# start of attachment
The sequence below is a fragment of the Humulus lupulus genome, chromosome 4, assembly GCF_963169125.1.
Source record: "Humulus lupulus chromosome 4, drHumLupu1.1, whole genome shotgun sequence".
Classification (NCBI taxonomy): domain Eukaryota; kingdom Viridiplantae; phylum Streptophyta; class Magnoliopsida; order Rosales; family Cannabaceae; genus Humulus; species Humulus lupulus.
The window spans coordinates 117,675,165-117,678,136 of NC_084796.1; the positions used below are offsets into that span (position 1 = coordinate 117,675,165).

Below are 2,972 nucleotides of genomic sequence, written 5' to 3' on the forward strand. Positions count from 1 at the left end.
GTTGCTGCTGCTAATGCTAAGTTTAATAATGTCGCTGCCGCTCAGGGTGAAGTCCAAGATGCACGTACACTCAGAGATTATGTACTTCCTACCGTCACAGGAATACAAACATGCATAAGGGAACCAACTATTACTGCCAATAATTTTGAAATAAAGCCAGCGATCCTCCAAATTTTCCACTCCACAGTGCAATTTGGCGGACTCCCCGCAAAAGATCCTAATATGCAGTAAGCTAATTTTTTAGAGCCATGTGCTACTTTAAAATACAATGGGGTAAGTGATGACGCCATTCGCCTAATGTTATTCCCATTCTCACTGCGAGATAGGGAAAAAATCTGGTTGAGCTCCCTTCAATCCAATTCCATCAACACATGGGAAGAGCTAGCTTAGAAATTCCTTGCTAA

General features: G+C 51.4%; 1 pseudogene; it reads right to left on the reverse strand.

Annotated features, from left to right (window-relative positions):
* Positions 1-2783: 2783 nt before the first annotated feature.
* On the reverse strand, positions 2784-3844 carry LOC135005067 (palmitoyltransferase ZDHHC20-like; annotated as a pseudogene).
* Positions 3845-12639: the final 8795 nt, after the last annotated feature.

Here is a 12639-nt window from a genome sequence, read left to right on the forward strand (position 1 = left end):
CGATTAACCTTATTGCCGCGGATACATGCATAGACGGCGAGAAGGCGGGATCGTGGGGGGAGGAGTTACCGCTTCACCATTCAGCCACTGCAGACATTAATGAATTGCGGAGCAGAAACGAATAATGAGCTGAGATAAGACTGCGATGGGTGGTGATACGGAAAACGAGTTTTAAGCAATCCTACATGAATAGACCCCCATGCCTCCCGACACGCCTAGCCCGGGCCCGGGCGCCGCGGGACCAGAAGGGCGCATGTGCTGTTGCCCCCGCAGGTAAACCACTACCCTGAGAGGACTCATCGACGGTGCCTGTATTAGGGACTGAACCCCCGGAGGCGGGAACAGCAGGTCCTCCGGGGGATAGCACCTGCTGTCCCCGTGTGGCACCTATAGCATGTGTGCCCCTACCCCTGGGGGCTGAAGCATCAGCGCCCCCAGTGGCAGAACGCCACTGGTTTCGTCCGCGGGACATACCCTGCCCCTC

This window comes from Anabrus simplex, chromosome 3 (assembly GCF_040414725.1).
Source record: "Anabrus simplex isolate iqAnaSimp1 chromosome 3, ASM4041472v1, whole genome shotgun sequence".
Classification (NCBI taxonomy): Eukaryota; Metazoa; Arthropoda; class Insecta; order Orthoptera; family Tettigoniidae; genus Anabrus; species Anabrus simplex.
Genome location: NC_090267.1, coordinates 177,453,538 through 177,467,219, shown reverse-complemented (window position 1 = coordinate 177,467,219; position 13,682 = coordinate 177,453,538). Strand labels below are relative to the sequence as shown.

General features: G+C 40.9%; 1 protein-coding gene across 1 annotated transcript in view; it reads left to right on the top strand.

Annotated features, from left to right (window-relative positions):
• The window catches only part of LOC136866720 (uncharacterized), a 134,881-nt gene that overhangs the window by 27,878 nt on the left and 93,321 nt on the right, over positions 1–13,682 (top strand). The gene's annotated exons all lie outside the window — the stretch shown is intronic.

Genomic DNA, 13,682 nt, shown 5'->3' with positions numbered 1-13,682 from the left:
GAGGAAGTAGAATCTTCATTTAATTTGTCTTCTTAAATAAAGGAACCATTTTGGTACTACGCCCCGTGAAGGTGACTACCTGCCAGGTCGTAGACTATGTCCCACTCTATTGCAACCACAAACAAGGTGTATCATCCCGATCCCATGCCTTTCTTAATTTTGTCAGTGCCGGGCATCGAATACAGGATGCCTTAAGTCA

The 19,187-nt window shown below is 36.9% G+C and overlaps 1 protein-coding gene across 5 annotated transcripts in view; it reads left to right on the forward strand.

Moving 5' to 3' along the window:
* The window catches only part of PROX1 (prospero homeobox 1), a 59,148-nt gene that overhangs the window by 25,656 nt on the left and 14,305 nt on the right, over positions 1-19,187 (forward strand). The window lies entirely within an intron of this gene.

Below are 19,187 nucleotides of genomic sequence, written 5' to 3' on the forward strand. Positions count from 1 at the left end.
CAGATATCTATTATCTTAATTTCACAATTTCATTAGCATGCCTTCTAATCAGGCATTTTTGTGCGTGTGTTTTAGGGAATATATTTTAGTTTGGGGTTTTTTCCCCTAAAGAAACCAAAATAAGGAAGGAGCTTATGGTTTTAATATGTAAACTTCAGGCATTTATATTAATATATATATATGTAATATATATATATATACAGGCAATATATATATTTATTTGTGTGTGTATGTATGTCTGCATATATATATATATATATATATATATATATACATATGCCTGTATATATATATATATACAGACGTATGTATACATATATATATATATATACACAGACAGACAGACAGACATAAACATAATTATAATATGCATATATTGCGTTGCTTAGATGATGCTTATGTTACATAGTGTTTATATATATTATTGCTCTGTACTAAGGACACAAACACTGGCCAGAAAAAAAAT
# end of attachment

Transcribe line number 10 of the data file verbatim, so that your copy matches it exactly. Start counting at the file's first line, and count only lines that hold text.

* On the reverse strand, positions 2784-3844 carry LOC135005067 (palmitoyltransferase ZDHHC20-like; annotated as a pseudogene).